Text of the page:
Nathan from Eau Claire, WI
As I watched the Patriots, I noticed they put the receivers in motion so they can’t be jammed. Why aren’t more teams doing this?
Maybe they want to invite the jam because they believe their receivers will defeat it and achieve immediate separation. Why do something you don’t have to do?
Rick from San Marcos, TX
Vic, you called it. Denver was the team to knock off the Patriots. How do you feel that game changed the landscape of the AFC?
I don’t think I called it. What I might’ve said is the Broncos have the secondary to beat Brady, which is to say a secondary that could match up with the Patriots’ pass game. Last night, the No. 1 pass defense defeated the No. 1 pass offense. It’s all about how personnel matches up. How does that game impact the AFC? Not much. If the two teams play in New England, the advantage would shift to the Patriots.
Sean from Milwaukee, WI
Vic, did the Patriots lose their identity on Sunday?
Because of one game? I think the Patriots’ identity is much too strong for one game to change it.
Jonathan from St. Joseph, MO
Did the referees bail out the Broncos last night?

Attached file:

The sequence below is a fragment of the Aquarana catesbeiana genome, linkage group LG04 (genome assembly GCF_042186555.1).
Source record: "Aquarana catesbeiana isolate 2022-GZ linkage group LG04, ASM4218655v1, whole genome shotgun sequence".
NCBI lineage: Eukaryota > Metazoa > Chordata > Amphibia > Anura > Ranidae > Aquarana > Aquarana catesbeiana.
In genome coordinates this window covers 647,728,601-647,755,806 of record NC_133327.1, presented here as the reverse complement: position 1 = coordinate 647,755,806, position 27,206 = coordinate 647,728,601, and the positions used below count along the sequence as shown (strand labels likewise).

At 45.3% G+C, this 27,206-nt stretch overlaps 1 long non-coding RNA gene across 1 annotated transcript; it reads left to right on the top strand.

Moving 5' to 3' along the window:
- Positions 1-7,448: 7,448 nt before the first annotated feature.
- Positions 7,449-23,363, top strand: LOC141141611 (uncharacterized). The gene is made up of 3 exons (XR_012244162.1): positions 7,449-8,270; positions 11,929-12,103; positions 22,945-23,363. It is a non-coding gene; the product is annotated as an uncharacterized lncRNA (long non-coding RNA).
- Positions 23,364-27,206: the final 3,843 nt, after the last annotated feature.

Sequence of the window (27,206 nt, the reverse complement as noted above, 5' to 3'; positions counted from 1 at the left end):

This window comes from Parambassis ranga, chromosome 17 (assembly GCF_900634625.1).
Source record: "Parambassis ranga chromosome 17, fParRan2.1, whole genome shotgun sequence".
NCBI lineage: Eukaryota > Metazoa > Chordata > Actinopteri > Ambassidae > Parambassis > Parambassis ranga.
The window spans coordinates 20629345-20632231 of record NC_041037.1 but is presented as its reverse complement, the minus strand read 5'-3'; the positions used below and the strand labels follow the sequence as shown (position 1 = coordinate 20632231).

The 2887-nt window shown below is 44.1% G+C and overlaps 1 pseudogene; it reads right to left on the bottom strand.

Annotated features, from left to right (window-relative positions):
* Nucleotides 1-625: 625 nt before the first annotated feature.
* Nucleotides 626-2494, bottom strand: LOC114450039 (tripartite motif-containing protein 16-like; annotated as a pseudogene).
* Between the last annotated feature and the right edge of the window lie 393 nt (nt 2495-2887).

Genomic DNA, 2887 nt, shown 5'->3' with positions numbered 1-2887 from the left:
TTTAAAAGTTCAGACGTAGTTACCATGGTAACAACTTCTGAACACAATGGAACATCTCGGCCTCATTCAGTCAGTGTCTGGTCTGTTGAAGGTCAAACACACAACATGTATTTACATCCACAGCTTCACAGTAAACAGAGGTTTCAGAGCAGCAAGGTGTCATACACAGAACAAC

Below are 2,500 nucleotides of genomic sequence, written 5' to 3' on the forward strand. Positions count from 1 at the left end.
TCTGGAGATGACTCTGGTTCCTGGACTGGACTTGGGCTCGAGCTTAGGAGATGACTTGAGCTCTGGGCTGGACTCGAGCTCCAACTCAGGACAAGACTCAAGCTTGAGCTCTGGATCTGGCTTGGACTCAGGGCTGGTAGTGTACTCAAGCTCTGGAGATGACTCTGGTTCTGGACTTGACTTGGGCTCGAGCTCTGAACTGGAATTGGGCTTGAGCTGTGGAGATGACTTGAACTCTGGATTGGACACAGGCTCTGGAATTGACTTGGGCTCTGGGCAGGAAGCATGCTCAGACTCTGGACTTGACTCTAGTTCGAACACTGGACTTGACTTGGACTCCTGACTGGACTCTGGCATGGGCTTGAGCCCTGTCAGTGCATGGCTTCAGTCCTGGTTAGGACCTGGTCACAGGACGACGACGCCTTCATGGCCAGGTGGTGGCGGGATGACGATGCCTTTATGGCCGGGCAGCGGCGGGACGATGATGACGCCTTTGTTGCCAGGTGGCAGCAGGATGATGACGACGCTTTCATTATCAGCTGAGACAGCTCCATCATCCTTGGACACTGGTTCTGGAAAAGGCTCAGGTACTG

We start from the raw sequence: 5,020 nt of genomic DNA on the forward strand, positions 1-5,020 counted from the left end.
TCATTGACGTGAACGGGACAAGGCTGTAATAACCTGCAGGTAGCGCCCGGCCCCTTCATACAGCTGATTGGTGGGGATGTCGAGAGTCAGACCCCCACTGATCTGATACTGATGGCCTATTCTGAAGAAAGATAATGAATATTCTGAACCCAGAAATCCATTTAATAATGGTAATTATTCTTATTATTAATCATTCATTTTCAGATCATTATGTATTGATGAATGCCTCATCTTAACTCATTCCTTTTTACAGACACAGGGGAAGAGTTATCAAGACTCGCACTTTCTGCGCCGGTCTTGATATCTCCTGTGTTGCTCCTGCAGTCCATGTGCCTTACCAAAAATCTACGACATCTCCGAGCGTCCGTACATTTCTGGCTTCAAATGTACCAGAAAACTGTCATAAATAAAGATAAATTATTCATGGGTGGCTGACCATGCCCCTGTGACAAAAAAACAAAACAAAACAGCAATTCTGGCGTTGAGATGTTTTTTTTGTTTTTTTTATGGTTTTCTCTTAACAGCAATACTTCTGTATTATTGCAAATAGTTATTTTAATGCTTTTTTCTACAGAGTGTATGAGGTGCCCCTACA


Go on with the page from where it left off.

You can apply that question to every game. The officiating is the No. 1 story in too many games. It’s a source of great frustration. In the Seattle game, Phil Simms, Jim Nantz, Mike Carey and Walt Anderson all proved they don’t know what a catch is. I laughed out loud, and then I went upstairs and arranged my sock drawer. The catch thing has become painful. The guy that invented the Calvin Johnson rule has become public enemy No. 1. Now we’ve got concussion protocol, and rightfully so, but it can force a quarterback to leave the game after he’s been hit in the head on a play that was penalized. What’s the message? Take the penalty and force the quarterback out of the game. Maybe the NFL SHOULD adopt the college targeting rule. I don’t know what the answers are, and I really mean that. I’ve covered this game for 44 years and I genuinely don’t know what a catch is. It’s not the officials’ fault. Tommy Bell and Jim Tunney are legendary referees, the standard by which officials are judged, but I don’t think they could’ve officiated today’s game. If I was Roger Goodell, I’d order Dean Blandino to blow up the rulebook and start over. The frustration level for fans is overwhelming. Be that as it may, the NFL’s popularity continues to rise, so apparently the fans like it. I don’t.